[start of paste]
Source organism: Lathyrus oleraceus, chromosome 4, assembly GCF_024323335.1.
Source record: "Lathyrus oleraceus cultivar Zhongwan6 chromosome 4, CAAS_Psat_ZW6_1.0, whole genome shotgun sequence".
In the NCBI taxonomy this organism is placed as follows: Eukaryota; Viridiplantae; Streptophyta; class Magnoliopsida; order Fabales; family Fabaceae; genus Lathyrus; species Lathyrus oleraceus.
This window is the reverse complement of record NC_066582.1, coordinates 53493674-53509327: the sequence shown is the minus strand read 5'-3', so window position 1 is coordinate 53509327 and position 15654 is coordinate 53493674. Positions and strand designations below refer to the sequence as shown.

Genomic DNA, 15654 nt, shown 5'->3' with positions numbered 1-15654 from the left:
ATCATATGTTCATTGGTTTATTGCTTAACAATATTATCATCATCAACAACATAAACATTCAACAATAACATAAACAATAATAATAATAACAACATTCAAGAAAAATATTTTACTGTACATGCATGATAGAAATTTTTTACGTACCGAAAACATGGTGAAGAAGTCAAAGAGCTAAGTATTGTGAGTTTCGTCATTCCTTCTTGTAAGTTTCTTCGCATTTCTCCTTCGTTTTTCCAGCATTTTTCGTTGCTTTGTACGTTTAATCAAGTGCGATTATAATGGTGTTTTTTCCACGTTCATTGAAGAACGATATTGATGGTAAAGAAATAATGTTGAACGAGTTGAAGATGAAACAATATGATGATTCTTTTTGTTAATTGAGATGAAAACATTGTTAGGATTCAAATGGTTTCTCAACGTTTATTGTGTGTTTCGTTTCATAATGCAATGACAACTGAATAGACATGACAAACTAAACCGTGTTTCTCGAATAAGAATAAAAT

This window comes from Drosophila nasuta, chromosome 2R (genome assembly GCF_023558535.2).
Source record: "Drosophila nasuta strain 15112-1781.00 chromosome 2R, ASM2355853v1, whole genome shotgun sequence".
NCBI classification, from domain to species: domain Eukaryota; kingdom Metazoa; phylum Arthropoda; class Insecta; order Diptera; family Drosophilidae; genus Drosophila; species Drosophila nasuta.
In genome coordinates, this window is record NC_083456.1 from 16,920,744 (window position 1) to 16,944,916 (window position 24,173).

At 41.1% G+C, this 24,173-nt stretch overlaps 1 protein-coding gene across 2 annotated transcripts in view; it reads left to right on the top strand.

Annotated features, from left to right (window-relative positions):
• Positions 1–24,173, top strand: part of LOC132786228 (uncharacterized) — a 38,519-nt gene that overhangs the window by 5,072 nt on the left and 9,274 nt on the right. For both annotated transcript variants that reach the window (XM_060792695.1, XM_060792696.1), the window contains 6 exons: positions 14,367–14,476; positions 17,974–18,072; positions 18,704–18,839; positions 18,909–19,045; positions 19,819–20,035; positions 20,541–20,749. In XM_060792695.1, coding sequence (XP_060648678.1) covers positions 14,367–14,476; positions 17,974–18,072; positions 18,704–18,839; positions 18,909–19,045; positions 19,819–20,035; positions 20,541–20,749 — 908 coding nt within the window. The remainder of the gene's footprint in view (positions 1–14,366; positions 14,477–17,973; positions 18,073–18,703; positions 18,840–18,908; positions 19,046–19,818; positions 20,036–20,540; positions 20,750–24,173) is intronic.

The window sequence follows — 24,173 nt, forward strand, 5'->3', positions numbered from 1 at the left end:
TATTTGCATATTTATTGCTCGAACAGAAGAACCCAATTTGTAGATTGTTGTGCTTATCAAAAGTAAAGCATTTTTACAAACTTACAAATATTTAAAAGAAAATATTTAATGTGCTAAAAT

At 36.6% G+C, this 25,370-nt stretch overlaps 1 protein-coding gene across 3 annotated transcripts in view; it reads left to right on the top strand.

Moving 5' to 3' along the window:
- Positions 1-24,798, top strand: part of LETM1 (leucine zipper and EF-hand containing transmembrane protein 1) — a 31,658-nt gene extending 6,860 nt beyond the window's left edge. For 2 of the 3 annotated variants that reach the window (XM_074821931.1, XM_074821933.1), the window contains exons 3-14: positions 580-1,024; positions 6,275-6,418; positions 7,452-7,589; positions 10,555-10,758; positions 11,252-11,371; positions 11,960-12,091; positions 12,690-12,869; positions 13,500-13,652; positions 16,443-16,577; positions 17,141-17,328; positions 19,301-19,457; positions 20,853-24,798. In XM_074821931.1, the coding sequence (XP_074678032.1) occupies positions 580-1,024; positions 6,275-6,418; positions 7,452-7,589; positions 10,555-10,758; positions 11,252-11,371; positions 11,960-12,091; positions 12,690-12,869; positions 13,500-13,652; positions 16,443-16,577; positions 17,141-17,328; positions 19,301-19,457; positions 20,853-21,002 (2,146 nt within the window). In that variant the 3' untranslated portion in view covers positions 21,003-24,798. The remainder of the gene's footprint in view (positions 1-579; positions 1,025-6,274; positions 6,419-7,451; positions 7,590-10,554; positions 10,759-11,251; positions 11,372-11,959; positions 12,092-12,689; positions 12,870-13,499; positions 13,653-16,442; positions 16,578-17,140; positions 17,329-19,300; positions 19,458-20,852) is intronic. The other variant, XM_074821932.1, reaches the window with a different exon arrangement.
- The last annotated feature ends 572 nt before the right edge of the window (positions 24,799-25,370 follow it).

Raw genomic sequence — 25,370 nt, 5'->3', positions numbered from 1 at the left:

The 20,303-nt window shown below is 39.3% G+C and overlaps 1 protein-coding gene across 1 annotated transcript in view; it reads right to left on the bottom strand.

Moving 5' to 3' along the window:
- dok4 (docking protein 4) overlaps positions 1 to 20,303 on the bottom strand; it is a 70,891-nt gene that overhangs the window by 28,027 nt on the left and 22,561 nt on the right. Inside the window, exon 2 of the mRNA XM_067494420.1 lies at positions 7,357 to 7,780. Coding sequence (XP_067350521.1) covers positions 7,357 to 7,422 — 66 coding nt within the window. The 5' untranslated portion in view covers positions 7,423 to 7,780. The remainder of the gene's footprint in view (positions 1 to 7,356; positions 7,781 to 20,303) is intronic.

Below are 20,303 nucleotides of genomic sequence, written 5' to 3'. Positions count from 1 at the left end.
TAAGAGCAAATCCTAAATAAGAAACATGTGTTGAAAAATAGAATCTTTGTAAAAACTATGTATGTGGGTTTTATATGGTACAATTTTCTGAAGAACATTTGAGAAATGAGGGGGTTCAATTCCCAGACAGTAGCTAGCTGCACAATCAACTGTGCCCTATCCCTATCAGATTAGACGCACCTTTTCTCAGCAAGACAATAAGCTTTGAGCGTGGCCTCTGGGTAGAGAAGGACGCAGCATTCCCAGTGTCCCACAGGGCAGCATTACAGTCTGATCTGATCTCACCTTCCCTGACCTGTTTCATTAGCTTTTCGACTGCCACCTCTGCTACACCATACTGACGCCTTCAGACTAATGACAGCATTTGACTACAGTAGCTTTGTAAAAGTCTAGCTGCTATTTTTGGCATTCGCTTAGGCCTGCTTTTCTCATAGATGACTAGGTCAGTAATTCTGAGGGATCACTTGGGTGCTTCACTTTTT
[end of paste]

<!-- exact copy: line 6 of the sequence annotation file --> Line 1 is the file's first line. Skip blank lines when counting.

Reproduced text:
ATCATATGTTCATTGGTTTATTGCTTAACAATATTATCATCATCAACAACATAAACATTCAACAATAACATAAACAATAATAATAATAACAACATTCAAGAAAAATATTTTACTGTACATGCATGATAGAAATTTTTTACGTACCGAAAACATGGTGAAGAAGTCAAAGAGCTAAGTATTGTGAGTTTCGTCATTCCTTCTTGTAAGTTTCTTCGCATTTCTCCTTCGTTTTTCCAGCATTTTTCGTTGCTTTGTACGTTTAATCAAGTGCGATTATAATGGTGTTTTTTCCACGTTCATTGAAGAACGATATTGATGGTAAAGAAATAATGTTGAACGAGTTGAAGATGAAACAATATGATGATTCTTTTTGTTAATTGAGATGAAAACATTGTTAGGATTCAAATGGTTTCTCAACGTTTATTGTGTGTTTCGTTTCATAATGCAATGACAACTGAATAGACATGACAAACTAAACCGTGTTTCTCGAATAAGAATAAAAT